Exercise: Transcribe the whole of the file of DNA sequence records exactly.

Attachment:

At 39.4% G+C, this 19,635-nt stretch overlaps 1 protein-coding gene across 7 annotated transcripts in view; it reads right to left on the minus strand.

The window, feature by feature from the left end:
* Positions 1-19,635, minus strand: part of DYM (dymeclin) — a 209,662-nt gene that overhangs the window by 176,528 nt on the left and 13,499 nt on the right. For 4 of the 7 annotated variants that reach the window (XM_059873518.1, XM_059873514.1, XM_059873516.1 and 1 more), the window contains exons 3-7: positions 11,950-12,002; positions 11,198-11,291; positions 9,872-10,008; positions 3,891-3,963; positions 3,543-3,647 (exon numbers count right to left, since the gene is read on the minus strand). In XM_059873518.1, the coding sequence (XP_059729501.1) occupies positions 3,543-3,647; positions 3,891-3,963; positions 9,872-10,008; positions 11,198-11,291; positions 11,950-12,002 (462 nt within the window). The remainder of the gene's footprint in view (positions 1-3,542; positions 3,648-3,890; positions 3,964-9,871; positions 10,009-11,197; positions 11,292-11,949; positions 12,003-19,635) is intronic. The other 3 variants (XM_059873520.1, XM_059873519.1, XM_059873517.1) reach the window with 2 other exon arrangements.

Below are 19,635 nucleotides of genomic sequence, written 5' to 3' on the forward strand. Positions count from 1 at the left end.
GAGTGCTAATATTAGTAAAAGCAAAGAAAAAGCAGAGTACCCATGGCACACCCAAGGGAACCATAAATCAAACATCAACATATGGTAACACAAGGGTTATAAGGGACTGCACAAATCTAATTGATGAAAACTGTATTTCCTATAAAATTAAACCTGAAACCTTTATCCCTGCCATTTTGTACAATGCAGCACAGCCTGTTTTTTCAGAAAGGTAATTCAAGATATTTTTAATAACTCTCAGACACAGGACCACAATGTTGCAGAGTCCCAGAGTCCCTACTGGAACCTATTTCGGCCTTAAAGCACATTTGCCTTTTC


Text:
At 39.4% G+C, this 19,635-nt stretch overlaps 1 protein-coding gene across 7 annotated transcripts in view; it reads right to left on the minus strand.

The window, feature by feature from the left end:
* Positions 1-19,635, minus strand: part of DYM (dymeclin) — a 209,662-nt gene that overhangs the window by 176,528 nt on the left and 13,499 nt on the right. For 4 of the 7 annotated variants that reach the window (XM_059873518.1, XM_059873514.1, XM_059873516.1 and 1 more), the window contains exons 3-7: positions 11,950-12,002; positions 11,198-11,291; positions 9,872-10,008; positions 3,891-3,963; positions 3,543-3,647 (exon numbers count right to left, since the gene is read on the minus strand). In XM_059873518.1, the coding sequence (XP_059729501.1) occupies positions 3,543-3,647; positions 3,891-3,963; positions 9,872-10,008; positions 11,198-11,291; positions 11,950-12,002 (462 nt within the window). The remainder of the gene's footprint in view (positions 1-3,542; positions 3,648-3,890; positions 3,964-9,871; positions 10,009-11,197; positions 11,292-11,949; positions 12,003-19,635) is intronic. The other 3 variants (XM_059873520.1, XM_059873519.1, XM_059873517.1) reach the window with 2 other exon arrangements.

Below are 19,635 nucleotides of genomic sequence, written 5' to 3' on the forward strand. Positions count from 1 at the left end.
GAGTGCTAATATTAGTAAAAGCAAAGAAAAAGCAGAGTACCCATGGCACACCCAAGGGAACCATAAATCAAACATCAACATATGGTAACACAAGGGTTATAAGGGACTGCACAAATCTAATTGATGAAAACTGTATTTCCTATAAAATTAAACCTGAAACCTTTATCCCTGCCATTTTGTACAATGCAGCACAGCCTGTTTTTTCAGAAAGGTAATTCAAGATATTTTTAATAACTCTCAGACACAGGACCACAATGTTGCAGAGTCCCAGAGTCCCTACTGGAACCTATTTCGGCCTTAAAGCACATTTGCCTTTTC